Painting #17 of 50: "Mansfield Sky"

Thursday, April 4, 2013: Finally painting this view of Mansfield directly after a great demo by Anneline Beaukencamp at the Essex Art League's monthly meeting. Sunny with temperatures around 50 degrees F with a bit of wind and I was all inspired by Anneline's enthusiastic demo, so I decided to go for a larger size. Favorite quote of the day from Anneline: "I try not to think too much when I paint." I couldn't agree more! If I think too much, it seems to slow me down and block the creative energy. Must be that she's an intuitive painter, too. I had fun staying loose, enjoying the process. Mansfield still had snow on it and the sky was lovely, so I chose a lower horizon to emphasize the mountain meeting the sky.

Painting #16 of 50: "March Homestead"

Friday, March 29, 2013: It was one of those strange weather days full of change, spitting rain and sleet on and off throughout the day. Temperatures 38 degrees - 47 degrees F. Thought I'd be painting the view of Mansfield from Essex Way exit off 289 BUT the mountain was totally obscured by clouds, so I quickly veered off to Ethan Allen Homestead to regroup. Walked around the property and settled on a different view of the homestead from the side, with locust trees, fences, and field. Loved the bright yellow-green of the field by the homestead, so quinacridone gold worked beautifully! I had a large black plastic garbage bag which I clipped onto the top of the easel and rigged up a quick sort of awning so the rain wouldn't get on my painting. That system worked pretty well, though I constantly was clipping and unclipping it as the rain and sleet started and stopped so often. A few bits of sleet/rain hit my painting, leaving some white specks to give clue of the weather!

Painting #15 of 50: "The Farmhouse"

Saturday, March 23, 2013: Today was Lisa Beach's winter landscape watercolor workshop, and since it was indoors, I had brought along quite a few photos as possible subjects. With the Blakely Farm still fresh in my mind from two days ago, however, I decided to do a second Blakely painting. Not quite plein air, but fairly close. This time I went for a more abstracted approach, concentrating on the farmhouse, barn and smaller outbuildings, without any trees or stump fence. While painting, Lisa reminded me to make a decision: would my painting be predominantly architectural strokes or curving softer brush strokes? I went for the architectural. Several weeks later, Dad suggested either cropping the foreground or adding in some elements to make that part of the composition more interesting. Ultimately decided to add some salt to the foreground along with some diagonal strokes of shading to lead the eye into the painting, which resolved the issue.

Painting #14 of 50: "Stump Fence at the Blakely Farm"

Thursday, March 21, 2013: I started noticing this farm as I traveled Blakely Road in Colchester this winter and finally mustered up the courage to knock on the door and ask if I could paint on their land. A smiling woman invited me in and introduced herself as the 4th generation of Blakelys to live on their family farm, for whom Blakely Road was named. After a lengthy conversation, she suggested I come back soon to paint. A big snowstorm transformed the landscape from spring grasses to winter once again, so the farm looked quite different when I returned to paint. Mary and Jacquie joined me, with some of us strapping on snowshoes. The snow was about 8" deep. Temp was about 37 degrees F in the sun, with wind S/SW at 11 mph. I thought I'd be peeling off layers of clothes, but as time went on, the shadows cast by the trees kept me much chillier than expected. Mary and Jacquie had no such problems as they had set up in full sun at the crest of the hill. Fortunately my painting came together quite rapidly.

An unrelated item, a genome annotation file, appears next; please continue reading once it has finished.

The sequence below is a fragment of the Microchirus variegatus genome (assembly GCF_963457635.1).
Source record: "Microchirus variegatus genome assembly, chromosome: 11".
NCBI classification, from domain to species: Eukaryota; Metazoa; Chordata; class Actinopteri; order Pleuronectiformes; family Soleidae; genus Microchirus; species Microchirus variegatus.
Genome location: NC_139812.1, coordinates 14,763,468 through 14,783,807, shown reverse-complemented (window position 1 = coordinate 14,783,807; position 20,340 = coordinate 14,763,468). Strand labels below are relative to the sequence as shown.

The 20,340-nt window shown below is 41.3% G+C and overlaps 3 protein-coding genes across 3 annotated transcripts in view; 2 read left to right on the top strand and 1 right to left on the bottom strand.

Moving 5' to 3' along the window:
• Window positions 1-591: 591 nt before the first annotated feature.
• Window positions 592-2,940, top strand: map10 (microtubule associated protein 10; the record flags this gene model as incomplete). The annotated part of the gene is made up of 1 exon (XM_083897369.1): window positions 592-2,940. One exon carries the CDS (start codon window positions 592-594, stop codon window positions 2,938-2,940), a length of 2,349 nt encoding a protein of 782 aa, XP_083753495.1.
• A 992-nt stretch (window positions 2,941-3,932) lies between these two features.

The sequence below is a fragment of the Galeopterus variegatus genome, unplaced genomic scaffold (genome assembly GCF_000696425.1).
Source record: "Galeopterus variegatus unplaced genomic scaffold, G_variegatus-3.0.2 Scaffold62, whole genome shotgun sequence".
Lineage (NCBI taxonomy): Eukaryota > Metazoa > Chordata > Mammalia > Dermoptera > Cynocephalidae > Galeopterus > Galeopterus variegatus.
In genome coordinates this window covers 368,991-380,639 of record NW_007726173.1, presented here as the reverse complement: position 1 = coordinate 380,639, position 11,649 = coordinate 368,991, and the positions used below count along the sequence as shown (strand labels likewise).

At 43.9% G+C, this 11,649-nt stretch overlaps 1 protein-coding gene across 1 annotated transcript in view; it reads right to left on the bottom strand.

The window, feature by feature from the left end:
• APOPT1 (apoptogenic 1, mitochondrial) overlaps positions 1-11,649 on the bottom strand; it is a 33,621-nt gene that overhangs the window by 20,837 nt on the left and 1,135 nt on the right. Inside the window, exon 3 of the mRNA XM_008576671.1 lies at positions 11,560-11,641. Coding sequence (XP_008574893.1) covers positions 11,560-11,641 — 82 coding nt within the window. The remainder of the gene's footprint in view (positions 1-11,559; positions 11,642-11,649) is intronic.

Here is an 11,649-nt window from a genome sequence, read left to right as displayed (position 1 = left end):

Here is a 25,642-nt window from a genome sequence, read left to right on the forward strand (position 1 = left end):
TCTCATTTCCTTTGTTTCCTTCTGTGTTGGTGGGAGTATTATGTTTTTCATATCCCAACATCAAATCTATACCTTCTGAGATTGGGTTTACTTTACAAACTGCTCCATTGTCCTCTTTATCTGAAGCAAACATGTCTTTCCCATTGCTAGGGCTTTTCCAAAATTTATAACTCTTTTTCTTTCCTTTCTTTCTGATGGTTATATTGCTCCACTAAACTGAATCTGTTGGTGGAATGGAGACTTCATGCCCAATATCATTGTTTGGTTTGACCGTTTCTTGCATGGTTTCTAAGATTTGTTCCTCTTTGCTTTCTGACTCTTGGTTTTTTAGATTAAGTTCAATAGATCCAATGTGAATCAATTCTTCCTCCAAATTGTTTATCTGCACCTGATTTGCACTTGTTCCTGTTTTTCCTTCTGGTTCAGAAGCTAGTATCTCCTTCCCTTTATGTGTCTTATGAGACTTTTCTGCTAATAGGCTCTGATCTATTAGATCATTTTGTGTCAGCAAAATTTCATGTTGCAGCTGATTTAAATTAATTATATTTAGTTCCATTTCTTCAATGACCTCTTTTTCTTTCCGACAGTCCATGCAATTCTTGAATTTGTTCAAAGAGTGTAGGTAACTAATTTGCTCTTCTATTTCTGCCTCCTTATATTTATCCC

I had gravitated to the view of the large barn through the trees with their long shadows cast across the snow and the unique stump fence leading the eye up to the barn. The stumps were from ancient White Pines dating back to the late 1890s, uprooted by oxen. Hard to have this stump fence recognizable as such in my painting, since few people have actually seen one.

Painting #13 of 50: "Snow in the Mountains"

Wednesday, March 13, 2013: The day started off with uncertainty. Folks couldn't paint with me and the mountains were completely socked in with clouds. I already had the car packed, though, so decided to meet Louanne in Jericho at the Raceway Rd church parking lot to at least check out the site. Things didn't look promising upon arrival, but suddenly, clouds starting lifting! Out came the easel and paints quick and Louanne set up to sketch. Temp was about 40 degrees F with no wind initially.

I used the long horizontal format and focused on the forehead of Mt. Mansfield and the mountains to the south, with South Hill in front, to the right. I chose to paint the barn on the right side, but not to include any of the houses in the mid-ground. I was definitely drawn to the yellows, greens and ochres in the foreground. I love that variation in color found in late fall and early spring.

Welcome to Libby Davidson's Painting Blog

I am currently entering blogs from my 50 Project back in 2013-2014 as a way of sharing photos and journal entries of my plein air watercolor painting experiences. Lots of stories in the field through all seasons and all sorts of weather here in Vermont beyond. Hoping to get caught up to share more recent paintings.

If you have interest in viewing or purchasing my paintings, please email or call me. I plan to add a gallery section to this site soon to make it easier for you to see the many paintings I have available for sale.

Thank you!

Libby Davidson